I have Unit 1 TAs in my course, but the Chair is asking me to complete work assigned to them (either by collecting new assignments from students, or by grading already submitted work). Do I have to do this?

No. Article 9 of the Unit 2 Collective agreement prohibits employees from being required to do the work of a striking employee in another unit:

“9.02 In the event that any employee of York University, other than those covered by this agreement, engages in a lawful strike and maintains picket lines, employees covered by this agreement shall not be required to perform work normally done by that employee.”

All members should exercise this right. It is not only a matter of solidarity with our Unit 1 colleagues and giving them the chance to finish and be paid for their work, but also of avoiding unpaid overwork.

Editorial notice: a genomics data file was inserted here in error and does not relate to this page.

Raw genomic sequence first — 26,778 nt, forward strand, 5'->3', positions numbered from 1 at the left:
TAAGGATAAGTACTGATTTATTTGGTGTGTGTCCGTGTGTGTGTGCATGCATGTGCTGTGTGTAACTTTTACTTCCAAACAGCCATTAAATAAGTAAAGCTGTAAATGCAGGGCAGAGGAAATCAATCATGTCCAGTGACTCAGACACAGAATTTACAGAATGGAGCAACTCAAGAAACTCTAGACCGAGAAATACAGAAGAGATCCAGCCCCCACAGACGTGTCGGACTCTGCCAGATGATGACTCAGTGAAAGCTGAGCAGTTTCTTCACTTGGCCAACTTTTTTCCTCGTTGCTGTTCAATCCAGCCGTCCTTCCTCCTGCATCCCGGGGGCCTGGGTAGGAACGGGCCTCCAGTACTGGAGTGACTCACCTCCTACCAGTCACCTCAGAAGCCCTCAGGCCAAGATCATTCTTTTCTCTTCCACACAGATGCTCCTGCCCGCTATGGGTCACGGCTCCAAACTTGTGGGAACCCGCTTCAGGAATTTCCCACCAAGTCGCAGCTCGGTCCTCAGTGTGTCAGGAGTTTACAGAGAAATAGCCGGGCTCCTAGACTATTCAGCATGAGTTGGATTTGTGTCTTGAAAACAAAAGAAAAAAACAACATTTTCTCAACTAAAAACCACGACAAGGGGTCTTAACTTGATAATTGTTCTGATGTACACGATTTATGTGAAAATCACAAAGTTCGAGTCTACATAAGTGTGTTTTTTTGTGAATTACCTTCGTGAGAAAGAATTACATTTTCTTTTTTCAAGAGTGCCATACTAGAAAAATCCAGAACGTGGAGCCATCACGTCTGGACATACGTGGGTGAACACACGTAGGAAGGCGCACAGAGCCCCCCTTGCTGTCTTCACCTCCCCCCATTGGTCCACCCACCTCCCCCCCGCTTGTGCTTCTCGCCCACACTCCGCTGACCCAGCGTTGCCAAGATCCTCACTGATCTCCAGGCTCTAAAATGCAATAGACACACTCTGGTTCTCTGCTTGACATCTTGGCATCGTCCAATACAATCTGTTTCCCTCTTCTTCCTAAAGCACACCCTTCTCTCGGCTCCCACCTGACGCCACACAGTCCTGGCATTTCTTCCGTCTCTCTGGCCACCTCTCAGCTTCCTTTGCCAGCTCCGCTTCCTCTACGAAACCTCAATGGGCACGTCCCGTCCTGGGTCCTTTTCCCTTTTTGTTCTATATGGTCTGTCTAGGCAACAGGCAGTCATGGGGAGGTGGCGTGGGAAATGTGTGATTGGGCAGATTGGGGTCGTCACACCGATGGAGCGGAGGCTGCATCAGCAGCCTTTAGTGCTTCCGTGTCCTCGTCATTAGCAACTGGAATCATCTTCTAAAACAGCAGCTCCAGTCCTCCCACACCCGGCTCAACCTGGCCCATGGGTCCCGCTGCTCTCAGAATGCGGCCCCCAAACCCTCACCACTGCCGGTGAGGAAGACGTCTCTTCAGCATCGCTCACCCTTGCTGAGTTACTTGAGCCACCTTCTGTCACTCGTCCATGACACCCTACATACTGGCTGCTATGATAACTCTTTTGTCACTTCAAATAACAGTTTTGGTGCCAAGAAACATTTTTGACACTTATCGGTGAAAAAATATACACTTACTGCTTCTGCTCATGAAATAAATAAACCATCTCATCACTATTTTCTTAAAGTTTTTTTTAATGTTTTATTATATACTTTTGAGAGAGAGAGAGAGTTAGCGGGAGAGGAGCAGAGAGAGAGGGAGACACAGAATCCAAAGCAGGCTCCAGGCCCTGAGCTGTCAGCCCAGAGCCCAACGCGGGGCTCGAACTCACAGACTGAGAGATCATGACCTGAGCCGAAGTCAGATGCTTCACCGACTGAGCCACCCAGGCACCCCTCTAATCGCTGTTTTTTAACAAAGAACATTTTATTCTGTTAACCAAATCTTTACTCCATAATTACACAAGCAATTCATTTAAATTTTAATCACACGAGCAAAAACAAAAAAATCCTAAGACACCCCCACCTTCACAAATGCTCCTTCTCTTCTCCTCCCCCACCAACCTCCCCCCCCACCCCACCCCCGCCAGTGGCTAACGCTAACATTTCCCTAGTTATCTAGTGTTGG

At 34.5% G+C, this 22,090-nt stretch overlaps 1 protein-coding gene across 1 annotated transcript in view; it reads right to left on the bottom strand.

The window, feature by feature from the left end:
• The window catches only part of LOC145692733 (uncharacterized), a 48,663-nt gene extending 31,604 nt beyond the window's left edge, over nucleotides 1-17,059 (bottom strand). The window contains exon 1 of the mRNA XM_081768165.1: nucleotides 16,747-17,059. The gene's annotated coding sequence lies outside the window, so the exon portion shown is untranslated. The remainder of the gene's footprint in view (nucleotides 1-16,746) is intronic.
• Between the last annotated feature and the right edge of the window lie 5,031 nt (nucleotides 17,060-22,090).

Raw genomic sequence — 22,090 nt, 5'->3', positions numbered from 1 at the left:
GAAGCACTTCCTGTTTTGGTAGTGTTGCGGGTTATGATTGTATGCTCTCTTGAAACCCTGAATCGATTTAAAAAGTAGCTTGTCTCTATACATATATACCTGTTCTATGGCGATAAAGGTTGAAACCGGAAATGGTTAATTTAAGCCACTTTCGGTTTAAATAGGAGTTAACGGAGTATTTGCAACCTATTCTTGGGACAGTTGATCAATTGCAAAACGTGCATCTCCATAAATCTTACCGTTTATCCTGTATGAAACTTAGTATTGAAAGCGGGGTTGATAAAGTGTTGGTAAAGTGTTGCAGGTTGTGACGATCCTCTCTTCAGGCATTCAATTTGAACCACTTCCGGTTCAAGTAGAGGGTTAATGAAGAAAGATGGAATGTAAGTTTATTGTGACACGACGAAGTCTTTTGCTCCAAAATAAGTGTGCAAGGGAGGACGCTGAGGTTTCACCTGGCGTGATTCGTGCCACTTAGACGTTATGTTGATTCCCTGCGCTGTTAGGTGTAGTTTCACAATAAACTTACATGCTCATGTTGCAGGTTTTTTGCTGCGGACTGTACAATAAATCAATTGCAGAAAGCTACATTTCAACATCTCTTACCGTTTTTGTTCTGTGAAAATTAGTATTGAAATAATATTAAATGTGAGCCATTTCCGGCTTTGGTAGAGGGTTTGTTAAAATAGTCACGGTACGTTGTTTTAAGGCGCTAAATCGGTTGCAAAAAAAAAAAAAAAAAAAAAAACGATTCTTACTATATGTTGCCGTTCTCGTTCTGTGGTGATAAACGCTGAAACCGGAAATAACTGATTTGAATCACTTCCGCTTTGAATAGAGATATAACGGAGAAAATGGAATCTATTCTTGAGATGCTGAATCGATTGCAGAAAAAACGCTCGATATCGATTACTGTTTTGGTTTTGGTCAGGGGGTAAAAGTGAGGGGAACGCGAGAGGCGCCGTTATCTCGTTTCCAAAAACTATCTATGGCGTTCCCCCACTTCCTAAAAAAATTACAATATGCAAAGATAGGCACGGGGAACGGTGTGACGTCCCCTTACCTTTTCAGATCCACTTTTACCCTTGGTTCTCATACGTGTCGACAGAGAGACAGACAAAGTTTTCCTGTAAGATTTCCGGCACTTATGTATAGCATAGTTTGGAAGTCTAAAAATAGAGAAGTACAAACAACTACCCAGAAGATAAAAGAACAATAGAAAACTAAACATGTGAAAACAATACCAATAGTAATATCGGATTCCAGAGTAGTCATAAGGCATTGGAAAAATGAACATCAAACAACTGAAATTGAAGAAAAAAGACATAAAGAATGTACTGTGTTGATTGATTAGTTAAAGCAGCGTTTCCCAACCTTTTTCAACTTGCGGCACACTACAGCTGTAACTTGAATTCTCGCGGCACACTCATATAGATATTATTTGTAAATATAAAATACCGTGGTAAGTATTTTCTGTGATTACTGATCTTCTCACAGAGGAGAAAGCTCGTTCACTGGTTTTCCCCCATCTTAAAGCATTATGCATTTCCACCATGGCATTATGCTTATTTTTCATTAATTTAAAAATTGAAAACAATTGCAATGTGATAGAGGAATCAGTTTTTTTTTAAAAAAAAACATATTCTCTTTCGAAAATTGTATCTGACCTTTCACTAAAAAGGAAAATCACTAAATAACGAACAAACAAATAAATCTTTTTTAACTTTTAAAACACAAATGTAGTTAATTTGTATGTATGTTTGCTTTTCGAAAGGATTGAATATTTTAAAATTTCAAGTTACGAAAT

I am a Unit 2 TA. Do I have to submit a remediation plan for my tutorial(s)?

No. You should consult with the CD in the course about their remediation plan. Once you have your assignments for the remaining portion of the year and complete your marking/invigilation/teaching then you must complete the Remediation Work Form outlining what you did and how many hours you spent in remediation. This must then be signed by the CD and submitted for administrative approval. The Administration will then determine how much of the outstanding 35% of your pay you will receive based on their response to the CD’s remediation plan.

Do I need to submit a remediation plan and/or a Remediation Work Form in order to qualify for Summer 2018 hiring if any work becomes available?